Only once 5

Many people had begun queuing up for free tickets to Hawking’s 8:00 p.m lecture, titled “The Origin of the Universe,” 12 hours earlier. By 6:00 p.m. local time, the line was about a quarter-mile long.

People want to know How All That Is Came To Be. They burn to know – and always have. Needing a theory, and knowing nothing, they invented creator gods.

NBC News reports:

Our universe didn’t need any divine help to burst into being … Stephen Hawking told a packed house … at the California Institute of Technology [April 16, 2013]. …

A second auditorium and a Jumbotron*-equipped lawn, which itself was jammed with an estimated 1,000 viewers, were needed to handle the crowd. At least one person was observed offering $1,000 for a ticket, with no success.

Stephen Hawking [said] that many people still seek a divine solution to counter the theories of curious physicists, and at one point, he quipped, “What was God doing before the divine creation? Was he preparing hell for people who asked such questions?”

… Hawking gave a quick review of [several] scientific cosmological explanations, including Fred Hoyle and Thomas Gold’s steady-state theory. This idea hypothesizes that there is no beginning and no end and that galaxies continue to form from spontaneously created matter.

Hawking said this theory and several other ideas don’t hold up, citing recent observations by space telescopes and other instruments.

This report is very much for the non-scientist. But many of us non-scientists could stand a little more science.**  What observations? How did they demolish the steady-state theory? Hawking must have said how, but either NBC couldn’t follow the explanation or thinks its audience couldn’t.

Go here and here (eg) for the real thing. (Hawking’s A Brief History of Time;  and, intriguingly titled, The Dreams That Stuff Is Made Of, important writings of great scientists collected by Hawking.)

The NBC report of the lecture continues:

After giving a brief historical background on relativistic physics and cosmology, Hawking discussed the idea of a repeating Big Bang. He noted that in the 1980s, he and physicist Roger Penrose proved the universe could not “bounce” when it contracted, as had been theorized.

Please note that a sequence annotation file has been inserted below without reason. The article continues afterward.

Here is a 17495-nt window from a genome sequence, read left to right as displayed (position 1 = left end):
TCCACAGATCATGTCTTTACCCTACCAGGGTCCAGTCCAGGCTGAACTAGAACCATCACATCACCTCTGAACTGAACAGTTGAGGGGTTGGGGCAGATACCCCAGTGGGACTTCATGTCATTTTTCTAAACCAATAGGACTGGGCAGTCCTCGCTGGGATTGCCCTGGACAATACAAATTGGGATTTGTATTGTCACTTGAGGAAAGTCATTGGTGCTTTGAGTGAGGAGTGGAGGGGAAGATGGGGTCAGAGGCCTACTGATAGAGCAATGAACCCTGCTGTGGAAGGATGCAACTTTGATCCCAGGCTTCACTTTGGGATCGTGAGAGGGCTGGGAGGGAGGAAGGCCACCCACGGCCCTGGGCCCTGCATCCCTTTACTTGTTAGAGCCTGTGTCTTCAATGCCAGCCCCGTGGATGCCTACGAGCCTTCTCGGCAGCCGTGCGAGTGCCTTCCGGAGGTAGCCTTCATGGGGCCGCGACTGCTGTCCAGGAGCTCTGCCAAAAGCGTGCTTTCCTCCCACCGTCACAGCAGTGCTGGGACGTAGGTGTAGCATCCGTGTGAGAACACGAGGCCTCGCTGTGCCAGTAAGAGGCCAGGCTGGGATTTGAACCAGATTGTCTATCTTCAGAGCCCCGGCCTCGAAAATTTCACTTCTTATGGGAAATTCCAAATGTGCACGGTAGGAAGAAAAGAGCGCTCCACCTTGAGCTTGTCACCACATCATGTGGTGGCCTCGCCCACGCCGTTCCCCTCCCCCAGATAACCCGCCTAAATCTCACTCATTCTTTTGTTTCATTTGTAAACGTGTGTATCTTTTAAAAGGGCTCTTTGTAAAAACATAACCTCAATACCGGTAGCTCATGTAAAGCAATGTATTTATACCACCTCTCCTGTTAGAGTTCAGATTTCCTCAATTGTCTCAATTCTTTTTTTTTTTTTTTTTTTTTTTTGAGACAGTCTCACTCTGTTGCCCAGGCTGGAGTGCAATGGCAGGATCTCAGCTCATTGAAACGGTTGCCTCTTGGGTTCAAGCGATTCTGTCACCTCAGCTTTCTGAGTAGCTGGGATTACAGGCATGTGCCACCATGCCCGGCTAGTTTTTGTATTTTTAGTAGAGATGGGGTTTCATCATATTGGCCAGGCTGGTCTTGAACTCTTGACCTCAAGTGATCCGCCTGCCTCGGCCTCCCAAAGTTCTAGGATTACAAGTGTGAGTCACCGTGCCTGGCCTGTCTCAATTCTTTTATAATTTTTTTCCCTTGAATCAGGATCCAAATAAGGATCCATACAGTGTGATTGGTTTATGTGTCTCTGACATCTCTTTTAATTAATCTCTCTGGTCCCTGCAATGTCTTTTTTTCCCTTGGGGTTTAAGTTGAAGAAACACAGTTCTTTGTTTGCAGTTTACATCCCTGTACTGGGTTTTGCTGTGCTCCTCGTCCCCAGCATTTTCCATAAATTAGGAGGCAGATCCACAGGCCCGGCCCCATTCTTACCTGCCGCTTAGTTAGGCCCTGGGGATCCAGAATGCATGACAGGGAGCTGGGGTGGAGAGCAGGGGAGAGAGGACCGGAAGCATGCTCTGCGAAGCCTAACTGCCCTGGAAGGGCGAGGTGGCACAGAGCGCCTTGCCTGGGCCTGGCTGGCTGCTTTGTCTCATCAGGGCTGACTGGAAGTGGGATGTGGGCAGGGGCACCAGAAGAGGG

Therefore, time began at the moment of singularity, and this has likely occurred only once, Hawking said. The age of the universe — now believed to be about 13.8 billion years — fits that model, as the number and maturity of observed galaxies seem to fit in the general scheme.

Hawking noted that in the 1980s, around the time he released a paper discussing the moment the universe was born, Pope John Paul II admonished the scientific establishment against studying the moment of creation, as it was holy.

“I was glad not to be thrown into an inquisition,” Hawking joked.

He closed by outlining “M-theory,” which is based partly on ideas put forward years ago by another famed physicist, Caltech’s Richard Feynman. Hawking sees that theory as the only big idea that really explains what he has observed.

M-theory posits that multiple universes are created out of nothing, Hawking explained, with many possible histories and many possible states of existence. In only a few of these states would life be possible, and in fewer still could something like humanity exist.

(There seems to be a contradiction between “M-theory” and the “moment of singularity” which “likely occurred only once”, in both of which Hawking is said to believe. This is probably a result of poor reporting. And the word “created” must be a mistake.)

Hawking mentioned that he felt fortunate to be living in this state of existence.

And that is a remarkable statement, considering how hard his life has been, afflicted for 50 years by a motor neurone disease which keeps him confined to a wheel-chair and has deprived  him of the ability to speak so that he communicates through a speech-generating machine. It prompts us to add a footnote to this post: